June 7, 2013 | by Michael Radkowsky
To fap or not to fap?
Fap, Masturbation, Gay News, Washington Blade, Porn

If you find yourself turning more often to the computer than another human for sex, it may be time to re-wire your brain. (Image by GenX; via Creative Commons)

Dear Michael,

What do you think about the No Fap movement? It’s started me thinking that I spend way too much time beating off in front of my computer screen and that I’ve been making less of an effort to actually have sex. I actually get off easier to online stuff, which I think is usually hotter than the real thing, but something seems troubling about this.

Michael replies:

Masturbating to internet porn is leading many guys, including you, to lose interest in sex with real people and to have erectile dysfunction or difficulty reaching orgasm when trying to have sex with another person.

How is this happening? Our brains’ wiring pushes us to continually seek opportunities for sex and to keep seeking out new partners to increase the likelihood of our genes getting passed down. Internet porn, unlike the porn of yore, is always available, often free and offers immediate stimulation of every imaginable variety at the click of a mouse. These attributes enable it to plug right into the brain’s innate desire to have frequent and varied sexual experiences. Addiction is almost unavoidable: The easy access and unlimited options can make internet porn way more alluring than real-life sex. And our brains, which don’t know the difference between virtual and real sex, want to keep getting off with what seems like an endless stream of hot partners.

As we rapidly access the next image, scene or story that is even more exciting than the one we just viewed, we are re-wiring our brains to have a higher and higher arousal threshold, making it hard to get hard when we’re simply with another guy. We’re also wiring our brains to get turned on by what’s on a screen rather than by what’s really in front of us, by voyeurism rather than by participatory sex and by an unending array of increasingly stimulating images rather than by an ongoing connection to another person. The result of all this: we lose interest in the real thing and get hooked on chasing ever more exciting porn, sitting at our computers or holding our smartphones in isolation.

There are some additional twists to this for gay men. Straight guys usually have opportunities to develop their sexuality with other people as they’re growing up and dating. Gay men usually have been closeted in their teens and often learn about their own sexual feelings and responses through images and fantasy, including lots of PMO (porn-masturbation-orgasm). As a result, we may have a tendency from the get-go to be more turned on by the virtual than by the real and this is worrisome. Studies find that the earlier men start fapping to internet porn, the longer it will take for them, if they do stop, to function successfully when having sex with a real person. Their brains have simply not developed robust pathways for non-porn arousal.

In addition, gay male culture is ever more saturated with sexualized hook-up websites and apps featuring headless torso shots. This emphasis on sex over any other kind of human connection synchs up with fapping to make it even more difficult for you to be aroused by a real person with whom you might relate in some way other than through sex.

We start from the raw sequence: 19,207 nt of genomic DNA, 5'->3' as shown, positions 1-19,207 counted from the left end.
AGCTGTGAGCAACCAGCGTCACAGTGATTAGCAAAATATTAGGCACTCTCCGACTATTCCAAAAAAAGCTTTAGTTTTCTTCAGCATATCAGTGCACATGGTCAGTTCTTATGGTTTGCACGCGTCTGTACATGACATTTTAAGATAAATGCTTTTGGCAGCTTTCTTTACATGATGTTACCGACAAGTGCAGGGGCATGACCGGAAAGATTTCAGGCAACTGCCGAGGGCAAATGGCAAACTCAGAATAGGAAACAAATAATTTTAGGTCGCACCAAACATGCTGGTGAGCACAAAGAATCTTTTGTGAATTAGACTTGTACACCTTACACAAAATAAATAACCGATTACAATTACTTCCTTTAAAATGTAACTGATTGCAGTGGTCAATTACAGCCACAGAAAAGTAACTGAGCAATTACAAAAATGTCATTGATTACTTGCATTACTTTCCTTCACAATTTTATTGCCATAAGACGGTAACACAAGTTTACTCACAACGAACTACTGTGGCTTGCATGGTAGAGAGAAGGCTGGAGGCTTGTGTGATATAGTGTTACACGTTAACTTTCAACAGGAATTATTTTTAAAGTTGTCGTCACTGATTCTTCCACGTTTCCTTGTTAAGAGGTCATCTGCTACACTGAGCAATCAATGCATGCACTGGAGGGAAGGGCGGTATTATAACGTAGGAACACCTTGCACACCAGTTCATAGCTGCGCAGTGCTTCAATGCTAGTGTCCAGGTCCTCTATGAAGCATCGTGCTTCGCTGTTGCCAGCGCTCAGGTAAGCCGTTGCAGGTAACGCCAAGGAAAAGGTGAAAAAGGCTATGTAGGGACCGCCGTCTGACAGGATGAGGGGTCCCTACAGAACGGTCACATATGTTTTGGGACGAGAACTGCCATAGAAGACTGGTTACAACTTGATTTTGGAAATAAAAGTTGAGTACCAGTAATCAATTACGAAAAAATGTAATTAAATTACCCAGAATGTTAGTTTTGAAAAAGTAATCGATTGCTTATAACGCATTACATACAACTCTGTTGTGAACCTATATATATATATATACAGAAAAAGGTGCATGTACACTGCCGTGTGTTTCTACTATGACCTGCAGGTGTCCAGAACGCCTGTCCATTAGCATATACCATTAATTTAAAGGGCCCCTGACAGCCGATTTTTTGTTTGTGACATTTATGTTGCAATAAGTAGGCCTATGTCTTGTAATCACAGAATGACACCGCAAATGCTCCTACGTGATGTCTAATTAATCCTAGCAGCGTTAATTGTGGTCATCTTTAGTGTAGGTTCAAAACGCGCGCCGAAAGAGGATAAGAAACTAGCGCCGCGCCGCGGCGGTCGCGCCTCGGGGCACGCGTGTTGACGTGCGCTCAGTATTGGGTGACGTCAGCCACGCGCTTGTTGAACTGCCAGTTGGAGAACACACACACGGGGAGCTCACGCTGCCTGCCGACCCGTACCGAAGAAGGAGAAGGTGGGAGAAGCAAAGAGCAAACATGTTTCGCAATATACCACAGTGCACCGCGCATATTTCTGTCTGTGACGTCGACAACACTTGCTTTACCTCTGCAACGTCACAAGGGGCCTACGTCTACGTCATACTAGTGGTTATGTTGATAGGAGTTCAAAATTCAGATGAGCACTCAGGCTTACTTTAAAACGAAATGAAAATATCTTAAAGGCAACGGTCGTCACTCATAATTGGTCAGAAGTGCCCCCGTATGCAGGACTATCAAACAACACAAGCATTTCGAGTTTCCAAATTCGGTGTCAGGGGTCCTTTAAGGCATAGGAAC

Bottom line: You should be very concerned about your fapping to porn. The good news is that you can re-set your brain so that you are aroused by reality. But doing so isn’t easy, and requires time and a great deal of willpower. The key to change? Stop fapping to porn and other fantasy stimulation, in order to give your brain the opportunity to lower the arousal threshold you’ve jacked up through porn. Yes, you read this right: if fapping has left you unable to get turned on by an actual man in bed next to you, then you must give up porn, and the fantasies that porn has burned into your brain, if you want to enjoy and relate to what actually exists.

Given the highly addictive qualities of PMO, and given that people fap not just for sexual release but also for all sorts of self-soothing, walking away from it can be extremely difficult. Therefore, if you decide to make this move, be sure to have good support and perhaps a great therapist to help you manage the anxiety and stress that you will likely experience as you start to live without internet porn.

Michael Radkowsky, Psy.D. is a licensed psychologist who works with gay couples and individuals in D.C. He can be found online at personalgrowthzone.com. All identifying information has been changed for reasons of confidentiality. Have a question? Send it to Michael@personalgrowthzone.com.

1 Comment
  • With all due respect, Dr. Radkowski, your advice is simply not a viable option for gay and bisexual men — especially those who live in rural areas far away from the gay urban centers (as I do) — when the only alternative to fapping to internet porn is celibacy, if not total sexual abstinence.

    Sexual energy cannot be totally suppressed and must have an outlet — and if fapping to internet porn is the only outlet available to gay and bisexual men living in rural areas without a visible LGBT community, then so be it.

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